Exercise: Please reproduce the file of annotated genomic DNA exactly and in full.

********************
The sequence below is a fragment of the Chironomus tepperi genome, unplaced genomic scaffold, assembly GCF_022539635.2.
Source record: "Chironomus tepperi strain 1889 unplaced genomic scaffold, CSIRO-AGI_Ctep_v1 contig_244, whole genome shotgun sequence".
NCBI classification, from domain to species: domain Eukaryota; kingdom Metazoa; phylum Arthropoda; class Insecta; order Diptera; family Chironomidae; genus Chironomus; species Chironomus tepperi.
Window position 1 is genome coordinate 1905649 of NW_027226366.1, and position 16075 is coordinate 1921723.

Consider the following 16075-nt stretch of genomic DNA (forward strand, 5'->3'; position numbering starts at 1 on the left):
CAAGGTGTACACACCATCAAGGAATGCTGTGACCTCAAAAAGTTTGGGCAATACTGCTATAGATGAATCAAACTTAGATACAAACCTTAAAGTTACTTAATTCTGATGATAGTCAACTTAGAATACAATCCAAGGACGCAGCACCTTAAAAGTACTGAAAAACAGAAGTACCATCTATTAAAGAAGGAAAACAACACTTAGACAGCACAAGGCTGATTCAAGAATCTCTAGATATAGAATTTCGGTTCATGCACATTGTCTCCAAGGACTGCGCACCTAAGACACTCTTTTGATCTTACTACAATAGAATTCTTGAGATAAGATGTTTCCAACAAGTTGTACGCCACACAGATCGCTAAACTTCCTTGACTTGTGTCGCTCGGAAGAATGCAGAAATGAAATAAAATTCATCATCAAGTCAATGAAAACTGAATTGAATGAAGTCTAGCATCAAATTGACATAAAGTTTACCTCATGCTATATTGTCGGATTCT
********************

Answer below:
The sequence below is a fragment of the Chironomus tepperi genome, unplaced genomic scaffold, assembly GCF_022539635.2.
Source record: "Chironomus tepperi strain 1889 unplaced genomic scaffold, CSIRO-AGI_Ctep_v1 contig_244, whole genome shotgun sequence".
NCBI classification, from domain to species: domain Eukaryota; kingdom Metazoa; phylum Arthropoda; class Insecta; order Diptera; family Chironomidae; genus Chironomus; species Chironomus tepperi.
Window position 1 is genome coordinate 1905649 of NW_027226366.1, and position 16075 is coordinate 1921723.

Consider the following 16075-nt stretch of genomic DNA (forward strand, 5'->3'; position numbering starts at 1 on the left):
CAAGGTGTACACACCATCAAGGAATGCTGTGACCTCAAAAAGTTTGGGCAATACTGCTATAGATGAATCAAACTTAGATACAAACCTTAAAGTTACTTAATTCTGATGATAGTCAACTTAGAATACAATCCAAGGACGCAGCACCTTAAAAGTACTGAAAAACAGAAGTACCATCTATTAAAGAAGGAAAACAACACTTAGACAGCACAAGGCTGATTCAAGAATCTCTAGATATAGAATTTCGGTTCATGCACATTGTCTCCAAGGACTGCGCACCTAAGACACTCTTTTGATCTTACTACAATAGAATTCTTGAGATAAGATGTTTCCAACAAGTTGTACGCCACACAGATCGCTAAACTTCCTTGACTTGTGTCGCTCGGAAGAATGCAGAAATGAAATAAAATTCATCATCAAGTCAATGAAAACTGAATTGAATGAAGTCTAGCATCAAATTGACATAAAGTTTACCTCATGCTATATTGTCGGATTCT